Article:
In automobile cases where there was a police response, sometimes we get a great police report that contains statements favorable to our defense, but we caution that these statements may not be admissible as Roman v. Cabrera demonstrates.
Roman was changing a tire on the shoulder of I-95 when Cabrera struck him with her car. Cabrera claimed that she was avoiding Lawrence’s car that was disabled in the left lane. During Lawrence’s deposition, he testified that his car became disabled after he was struck by an unknown vehicle causing him to hit the median divider. The police report contained a notation from the responding state trooper that Cabrera had swerved to avoid Lawrence’s vehicle and in so doing lost control of her vehicle and struck Roman. Lawrence moved for summary judgment after his deposition. Roman opposed the motion relying heavily on the statements in the police report. The trial court eventually ruled that issues of fact existed as to whether Lawrence was negligent.
On appeal, the First Department reversed, finding that the police report was inadmissible hearsay, since the state trooper had not witnessed the accident. The court further noted that even if the report were admissible, it was still insufficient to raise an issue of fact since liability may not be imposed on a party who simply furnishes the occasion for an incident to occur, but was not one its causes. The court held that the report did not raise an inference that Lawrence’s actions caused the emergency created when his vehicle hit the median.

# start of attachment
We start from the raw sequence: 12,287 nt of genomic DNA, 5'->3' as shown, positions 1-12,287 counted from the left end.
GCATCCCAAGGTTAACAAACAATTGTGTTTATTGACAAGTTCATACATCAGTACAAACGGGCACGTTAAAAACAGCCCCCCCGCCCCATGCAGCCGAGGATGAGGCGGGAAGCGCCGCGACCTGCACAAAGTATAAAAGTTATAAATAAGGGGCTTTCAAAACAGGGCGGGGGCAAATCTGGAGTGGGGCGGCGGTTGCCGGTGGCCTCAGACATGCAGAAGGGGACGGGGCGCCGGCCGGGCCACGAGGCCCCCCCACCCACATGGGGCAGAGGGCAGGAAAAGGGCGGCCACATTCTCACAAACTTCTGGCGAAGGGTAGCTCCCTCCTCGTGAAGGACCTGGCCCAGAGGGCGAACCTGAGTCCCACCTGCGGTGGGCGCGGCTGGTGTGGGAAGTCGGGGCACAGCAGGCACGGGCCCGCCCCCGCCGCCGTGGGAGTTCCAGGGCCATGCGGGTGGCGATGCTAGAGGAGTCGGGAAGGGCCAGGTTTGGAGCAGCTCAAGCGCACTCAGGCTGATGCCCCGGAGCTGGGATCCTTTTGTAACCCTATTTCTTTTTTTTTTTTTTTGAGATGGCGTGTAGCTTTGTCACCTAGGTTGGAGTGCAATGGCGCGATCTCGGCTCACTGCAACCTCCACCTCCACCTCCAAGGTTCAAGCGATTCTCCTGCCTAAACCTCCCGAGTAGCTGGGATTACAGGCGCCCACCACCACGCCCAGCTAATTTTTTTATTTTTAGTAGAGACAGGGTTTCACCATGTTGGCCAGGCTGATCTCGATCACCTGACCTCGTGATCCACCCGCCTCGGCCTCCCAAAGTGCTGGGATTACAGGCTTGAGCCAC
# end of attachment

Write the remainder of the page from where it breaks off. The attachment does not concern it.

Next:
Special thanks to Michael Nunley for his contribution to this post. For more information, please contact Nicole Y. Brown at email@example.com.